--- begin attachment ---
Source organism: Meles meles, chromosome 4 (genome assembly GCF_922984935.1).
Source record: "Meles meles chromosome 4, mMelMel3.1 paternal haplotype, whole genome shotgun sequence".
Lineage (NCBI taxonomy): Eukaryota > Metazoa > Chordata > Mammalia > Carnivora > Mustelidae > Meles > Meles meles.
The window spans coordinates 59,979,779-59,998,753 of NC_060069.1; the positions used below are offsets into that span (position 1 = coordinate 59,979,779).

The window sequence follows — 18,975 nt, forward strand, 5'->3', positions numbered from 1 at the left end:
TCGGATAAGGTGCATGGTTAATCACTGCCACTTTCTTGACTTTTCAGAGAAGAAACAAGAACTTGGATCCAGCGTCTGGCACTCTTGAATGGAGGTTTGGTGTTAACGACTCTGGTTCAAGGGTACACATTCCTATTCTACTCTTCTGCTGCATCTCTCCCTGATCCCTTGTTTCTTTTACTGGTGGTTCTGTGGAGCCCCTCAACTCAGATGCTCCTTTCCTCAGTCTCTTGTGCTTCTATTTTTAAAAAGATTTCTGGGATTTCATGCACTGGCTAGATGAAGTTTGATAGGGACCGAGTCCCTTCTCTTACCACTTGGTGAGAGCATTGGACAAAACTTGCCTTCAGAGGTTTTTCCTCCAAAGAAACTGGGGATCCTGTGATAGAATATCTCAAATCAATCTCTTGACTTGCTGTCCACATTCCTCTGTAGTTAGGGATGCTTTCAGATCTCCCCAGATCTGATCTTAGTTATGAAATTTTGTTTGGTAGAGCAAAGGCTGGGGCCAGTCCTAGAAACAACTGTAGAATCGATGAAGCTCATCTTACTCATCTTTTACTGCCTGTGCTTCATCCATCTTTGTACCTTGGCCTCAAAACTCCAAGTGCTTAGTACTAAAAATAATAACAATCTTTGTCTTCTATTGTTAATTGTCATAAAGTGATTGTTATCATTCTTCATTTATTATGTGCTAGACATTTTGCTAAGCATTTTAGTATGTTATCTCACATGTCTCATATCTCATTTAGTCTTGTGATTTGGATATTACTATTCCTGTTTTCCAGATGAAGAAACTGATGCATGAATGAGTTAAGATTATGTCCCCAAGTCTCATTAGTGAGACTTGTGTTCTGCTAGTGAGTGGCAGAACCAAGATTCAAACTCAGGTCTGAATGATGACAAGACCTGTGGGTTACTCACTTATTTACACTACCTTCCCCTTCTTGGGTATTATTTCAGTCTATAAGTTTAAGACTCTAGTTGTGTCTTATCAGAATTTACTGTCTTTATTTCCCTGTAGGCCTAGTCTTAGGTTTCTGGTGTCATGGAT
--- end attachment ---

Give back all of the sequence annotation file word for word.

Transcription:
Source organism: Meles meles, chromosome 4 (genome assembly GCF_922984935.1).
Source record: "Meles meles chromosome 4, mMelMel3.1 paternal haplotype, whole genome shotgun sequence".
Lineage (NCBI taxonomy): Eukaryota > Metazoa > Chordata > Mammalia > Carnivora > Mustelidae > Meles > Meles meles.
The window spans coordinates 59,979,779-59,998,753 of NC_060069.1; the positions used below are offsets into that span (position 1 = coordinate 59,979,779).

The window sequence follows — 18,975 nt, forward strand, 5'->3', positions numbered from 1 at the left end:
TCGGATAAGGTGCATGGTTAATCACTGCCACTTTCTTGACTTTTCAGAGAAGAAACAAGAACTTGGATCCAGCGTCTGGCACTCTTGAATGGAGGTTTGGTGTTAACGACTCTGGTTCAAGGGTACACATTCCTATTCTACTCTTCTGCTGCATCTCTCCCTGATCCCTTGTTTCTTTTACTGGTGGTTCTGTGGAGCCCCTCAACTCAGATGCTCCTTTCCTCAGTCTCTTGTGCTTCTATTTTTAAAAAGATTTCTGGGATTTCATGCACTGGCTAGATGAAGTTTGATAGGGACCGAGTCCCTTCTCTTACCACTTGGTGAGAGCATTGGACAAAACTTGCCTTCAGAGGTTTTTCCTCCAAAGAAACTGGGGATCCTGTGATAGAATATCTCAAATCAATCTCTTGACTTGCTGTCCACATTCCTCTGTAGTTAGGGATGCTTTCAGATCTCCCCAGATCTGATCTTAGTTATGAAATTTTGTTTGGTAGAGCAAAGGCTGGGGCCAGTCCTAGAAACAACTGTAGAATCGATGAAGCTCATCTTACTCATCTTTTACTGCCTGTGCTTCATCCATCTTTGTACCTTGGCCTCAAAACTCCAAGTGCTTAGTACTAAAAATAATAACAATCTTTGTCTTCTATTGTTAATTGTCATAAAGTGATTGTTATCATTCTTCATTTATTATGTGCTAGACATTTTGCTAAGCATTTTAGTATGTTATCTCACATGTCTCATATCTCATTTAGTCTTGTGATTTGGATATTACTATTCCTGTTTTCCAGATGAAGAAACTGATGCATGAATGAGTTAAGATTATGTCCCCAAGTCTCATTAGTGAGACTTGTGTTCTGCTAGTGAGTGGCAGAACCAAGATTCAAACTCAGGTCTGAATGATGACAAGACCTGTGGGTTACTCACTTATTTACACTACCTTCCCCTTCTTGGGTATTATTTCAGTCTATAAGTTTAAGACTCTAGTTGTGTCTTATCAGAATTTACTGTCTTTATTTCCCTGTAGGCCTAGTCTTAGGTTTCTGGTGTCATGGAT